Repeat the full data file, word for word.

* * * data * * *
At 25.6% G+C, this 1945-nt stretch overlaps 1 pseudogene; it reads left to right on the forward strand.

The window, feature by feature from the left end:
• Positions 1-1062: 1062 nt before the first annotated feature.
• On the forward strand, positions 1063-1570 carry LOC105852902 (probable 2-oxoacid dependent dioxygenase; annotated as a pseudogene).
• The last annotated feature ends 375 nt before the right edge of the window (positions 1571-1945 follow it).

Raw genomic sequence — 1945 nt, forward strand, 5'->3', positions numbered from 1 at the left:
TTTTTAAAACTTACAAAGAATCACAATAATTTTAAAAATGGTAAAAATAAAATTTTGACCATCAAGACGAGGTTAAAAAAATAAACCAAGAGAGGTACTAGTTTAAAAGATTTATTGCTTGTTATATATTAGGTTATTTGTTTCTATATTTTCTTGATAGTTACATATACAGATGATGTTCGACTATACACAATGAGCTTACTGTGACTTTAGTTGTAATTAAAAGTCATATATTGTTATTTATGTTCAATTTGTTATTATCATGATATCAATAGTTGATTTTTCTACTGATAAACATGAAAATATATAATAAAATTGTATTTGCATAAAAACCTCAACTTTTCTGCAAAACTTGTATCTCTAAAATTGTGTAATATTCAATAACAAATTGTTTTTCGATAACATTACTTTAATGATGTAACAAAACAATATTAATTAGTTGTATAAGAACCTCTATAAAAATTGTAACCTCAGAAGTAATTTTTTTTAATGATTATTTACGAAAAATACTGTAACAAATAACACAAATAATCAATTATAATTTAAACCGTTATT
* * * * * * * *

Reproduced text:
At 25.6% G+C, this 1945-nt stretch overlaps 1 pseudogene; it reads left to right on the forward strand.

The window, feature by feature from the left end:
• Positions 1-1062: 1062 nt before the first annotated feature.
• On the forward strand, positions 1063-1570 carry LOC105852902 (probable 2-oxoacid dependent dioxygenase; annotated as a pseudogene).
• The last annotated feature ends 375 nt before the right edge of the window (positions 1571-1945 follow it).

Raw genomic sequence — 1945 nt, forward strand, 5'->3', positions numbered from 1 at the left:
TTTTTAAAACTTACAAAGAATCACAATAATTTTAAAAATGGTAAAAATAAAATTTTGACCATCAAGACGAGGTTAAAAAAATAAACCAAGAGAGGTACTAGTTTAAAAGATTTATTGCTTGTTATATATTAGGTTATTTGTTTCTATATTTTCTTGATAGTTACATATACAGATGATGTTCGACTATACACAATGAGCTTACTGTGACTTTAGTTGTAATTAAAAGTCATATATTGTTATTTATGTTCAATTTGTTATTATCATGATATCAATAGTTGATTTTTCTACTGATAAACATGAAAATATATAATAAAATTGTATTTGCATAAAAACCTCAACTTTTCTGCAAAACTTGTATCTCTAAAATTGTGTAATATTCAATAACAAATTGTTTTTCGATAACATTACTTTAATGATGTAACAAAACAATATTAATTAGTTGTATAAGAACCTCTATAAAAATTGTAACCTCAGAAGTAATTTTTTTTAATGATTATTTACGAAAAATACTGTAACAAATAACACAAATAATCAATTATAATTTAAACCGTTATT